Participants in the three study arms did not differ in terms of age, race/ethnicity, sex, experience with dogs or other measures that explore children’s feelings and behavior toward companion animals. Following exposure to a stressful task, children who interacted with a dog showed significantly higher levels of positive affect than participants who received tactile stimulation without any interaction (a mean difference of 2.35 points, 95% CI [0.66, 4.03], p = .007, d = 0.79) or waited (a mean difference of 1.92 points, 95% CI [0.24, 3.60], p = .025, d = 0.65).
In addition, children who played with a dog had significantly lower anxiety scores than participants in the waiting control condition (a mean difference of 3.63 points, 95% CI [1.25, 6.01], p = .003, d = 0.86). There was no statistical difference detected between those in the tactile-stimulation control condition (p = .065, 95% CI [−0.14, 4.65], d = 0.53) and those who interacted with the dogs. Participants who interacted with the dogs did not differ significantly from other participants in salivary cortisol, an indicator of physiological stress.
To access the study findings published in the Journal of Clinical Child & Adolescent Psychology, copy and paste the following link into your browser: ≤https://www.tandfonline.com/eprint/cnywaDrT26B2VjnbarWd/full≥
For more information about Animal Assisted Intervention or becoming a therapy dog team, visit: <www.thegooddogfoundation.org>.
Experts available for interview:Molly K. Crossman, Study Principal Investigator and Co-Director, Yale Innovative Interactions Lab, Yale University; and Dr. Alan E. Kazdin, former Director, Yale Innovative Interactions Lab, and study co-author Rachel McPherson, Founder and President, The Good Dog Foundation; and Bruce Fagin, Executive Vice President, The Good Dog Foundation Steven Feldman, Executive Director, Human Animal Bond Research Institute (HABRI)
The Good Dog Foundation, founded in 1998 as a 501(c)(3) nonprofit, is a globally recognized leader in Animal-Assisted Intervention. Its mission is to ease human suffering and promote healing among children and adults experiencing trauma from disease, disability, disaster, aging and other stressful conditions. To achieve its mission, Good Dog offers six hours of in-class training for hundreds of prospective volunteer teams (dog and handler) annually. The foundation’s quality control, team placement, certification, and supervision protocols are widely recognized as setting the bar for best practices in the industry. This past year, Good Dog trained, certified and deployed nearly 1,000 therapy dog teams, carefully matching them with some 300 partner-facilities (hospitals, schools, nursing homes, etc.) in the Greater New York Metro area (including parts of New Jersey, Connecticut and Massachusetts). The teams work free-of-charge and help over a hundred thousand people annually recover from stress and trauma as well as contribute to learning (reading and other educational programs). In collaboration with esteemed institutions such as Yale University, Pace University, University of Pennsylvania, and others, Good Dog initiates and participates in scientific studies to assess the efficacy of Animal-Assisted Intervention. A landmark study in 2015 with Mount Sinai Beth Israel in New York City was the first to show the benefits of Animal-Assisted Therapy with cancer patients undergoing radiation and chemotherapy. Good Dog also has an elite corps of volunteer therapy dog teams trained and certified in Crisis Response in the event of national disasters. For more information visit: http://thegooddogfoundation.org/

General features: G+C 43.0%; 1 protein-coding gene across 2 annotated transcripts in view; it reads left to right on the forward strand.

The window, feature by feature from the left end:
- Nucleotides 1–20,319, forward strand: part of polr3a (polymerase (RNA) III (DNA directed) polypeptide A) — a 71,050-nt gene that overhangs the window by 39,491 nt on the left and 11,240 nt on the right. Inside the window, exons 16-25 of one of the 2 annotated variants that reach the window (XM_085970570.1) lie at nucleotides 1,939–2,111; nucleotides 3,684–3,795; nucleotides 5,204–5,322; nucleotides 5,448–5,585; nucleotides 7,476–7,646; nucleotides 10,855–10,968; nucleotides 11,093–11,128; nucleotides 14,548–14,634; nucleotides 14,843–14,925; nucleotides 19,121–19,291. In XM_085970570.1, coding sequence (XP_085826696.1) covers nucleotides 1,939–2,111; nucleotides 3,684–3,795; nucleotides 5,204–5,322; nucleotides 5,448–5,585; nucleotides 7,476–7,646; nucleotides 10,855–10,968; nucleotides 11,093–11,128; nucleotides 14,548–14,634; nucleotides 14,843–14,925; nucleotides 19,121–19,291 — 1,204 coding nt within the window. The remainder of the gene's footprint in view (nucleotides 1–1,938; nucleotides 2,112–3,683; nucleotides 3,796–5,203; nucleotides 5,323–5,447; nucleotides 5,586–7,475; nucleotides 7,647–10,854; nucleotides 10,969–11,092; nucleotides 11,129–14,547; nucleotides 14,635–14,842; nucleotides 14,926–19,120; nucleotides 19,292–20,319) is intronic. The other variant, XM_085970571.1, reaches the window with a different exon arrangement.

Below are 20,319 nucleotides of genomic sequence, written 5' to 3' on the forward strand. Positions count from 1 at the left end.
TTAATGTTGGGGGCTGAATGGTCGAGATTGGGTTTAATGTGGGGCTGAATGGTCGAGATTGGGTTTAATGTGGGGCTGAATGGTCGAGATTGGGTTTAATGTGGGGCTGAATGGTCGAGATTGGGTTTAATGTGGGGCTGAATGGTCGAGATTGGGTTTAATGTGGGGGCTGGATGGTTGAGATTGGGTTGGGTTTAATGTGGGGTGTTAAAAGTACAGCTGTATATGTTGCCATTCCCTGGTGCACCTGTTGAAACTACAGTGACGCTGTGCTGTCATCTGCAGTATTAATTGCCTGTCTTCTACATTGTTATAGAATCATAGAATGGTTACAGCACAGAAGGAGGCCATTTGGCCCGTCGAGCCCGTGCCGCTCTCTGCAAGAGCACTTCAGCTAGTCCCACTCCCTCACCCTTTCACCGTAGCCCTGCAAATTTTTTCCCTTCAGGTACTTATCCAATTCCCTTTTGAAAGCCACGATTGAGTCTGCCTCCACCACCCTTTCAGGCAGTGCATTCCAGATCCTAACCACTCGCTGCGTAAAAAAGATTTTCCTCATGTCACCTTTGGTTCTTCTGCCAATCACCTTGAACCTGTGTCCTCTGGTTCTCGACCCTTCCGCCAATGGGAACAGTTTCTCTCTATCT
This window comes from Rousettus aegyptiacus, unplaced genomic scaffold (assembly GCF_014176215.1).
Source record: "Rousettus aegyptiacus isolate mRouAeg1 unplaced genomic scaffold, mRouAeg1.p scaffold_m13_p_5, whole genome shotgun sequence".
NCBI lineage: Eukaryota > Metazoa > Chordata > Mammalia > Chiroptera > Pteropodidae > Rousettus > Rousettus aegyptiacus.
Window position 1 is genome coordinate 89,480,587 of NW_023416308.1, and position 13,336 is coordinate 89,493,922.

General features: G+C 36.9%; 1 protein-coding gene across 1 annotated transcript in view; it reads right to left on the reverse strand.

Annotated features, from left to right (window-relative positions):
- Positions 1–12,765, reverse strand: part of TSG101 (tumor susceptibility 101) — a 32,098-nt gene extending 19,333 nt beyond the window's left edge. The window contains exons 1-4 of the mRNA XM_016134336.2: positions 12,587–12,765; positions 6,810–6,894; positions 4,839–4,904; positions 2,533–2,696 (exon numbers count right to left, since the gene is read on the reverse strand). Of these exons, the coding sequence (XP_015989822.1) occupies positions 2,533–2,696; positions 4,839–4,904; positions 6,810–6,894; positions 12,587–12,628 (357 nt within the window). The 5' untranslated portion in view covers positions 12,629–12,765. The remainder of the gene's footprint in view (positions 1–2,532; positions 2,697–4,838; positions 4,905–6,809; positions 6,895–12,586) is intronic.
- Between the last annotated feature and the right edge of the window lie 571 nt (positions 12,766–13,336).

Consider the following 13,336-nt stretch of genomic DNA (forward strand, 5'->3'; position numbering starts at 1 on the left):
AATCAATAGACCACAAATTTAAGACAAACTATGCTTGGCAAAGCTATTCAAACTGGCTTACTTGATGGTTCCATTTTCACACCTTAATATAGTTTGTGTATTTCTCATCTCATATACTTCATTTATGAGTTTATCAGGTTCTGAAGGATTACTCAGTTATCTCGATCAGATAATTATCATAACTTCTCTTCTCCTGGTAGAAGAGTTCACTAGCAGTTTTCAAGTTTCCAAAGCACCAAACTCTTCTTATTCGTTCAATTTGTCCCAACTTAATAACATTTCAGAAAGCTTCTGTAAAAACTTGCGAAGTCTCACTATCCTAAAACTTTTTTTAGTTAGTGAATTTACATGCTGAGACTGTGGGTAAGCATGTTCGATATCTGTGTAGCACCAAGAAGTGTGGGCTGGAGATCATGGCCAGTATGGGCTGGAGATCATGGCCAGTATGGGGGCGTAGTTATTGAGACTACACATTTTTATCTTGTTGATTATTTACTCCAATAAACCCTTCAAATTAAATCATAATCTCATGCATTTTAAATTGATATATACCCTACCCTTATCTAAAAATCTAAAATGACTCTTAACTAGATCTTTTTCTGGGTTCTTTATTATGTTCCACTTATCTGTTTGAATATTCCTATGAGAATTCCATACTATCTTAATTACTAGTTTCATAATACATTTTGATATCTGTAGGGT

The Human Animal Bond Research Institute (HABRI) is a not-for-profit organization that maintains the world’s largest online library of human-animal bond research and information; funds innovative research projects to scientifically document the health benefits of companion animals; and informs the public about human-animal bond research and the beneficial role of companion animals in society. For more information about the HABRI Foundation, please visit www.habri.org.
Yale Innovative Interactions Lab is a research group directed by Alan Kazdin, PhD and co-directed by Molly K. Crossman, within the Department of Psychology, Yale University. The lab is dedicated to learning more about how children and youth interact with animals and robots to improve their own wellbeing and cope with the challenges of daily life.
Canine Cognition Center at Yale The Canine Cognition Center at Yale is a research facility in the Psychology Department at Yale University. The Center is directed by Laurie Santos, PhD, and studies how dogs think about the world. The center is devoted to learning more about canine psychology—how dogs perceive their environment, solve problems, and make decisions. These findings teach us how the dog mind works, which can help us to better develop programs to improve how we train and work with our canine friends.
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SOURCE: The Good Dog Foundation
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PUB: 11/27/2018 10:00 AM/DISC: 11/27/2018 10:01 AM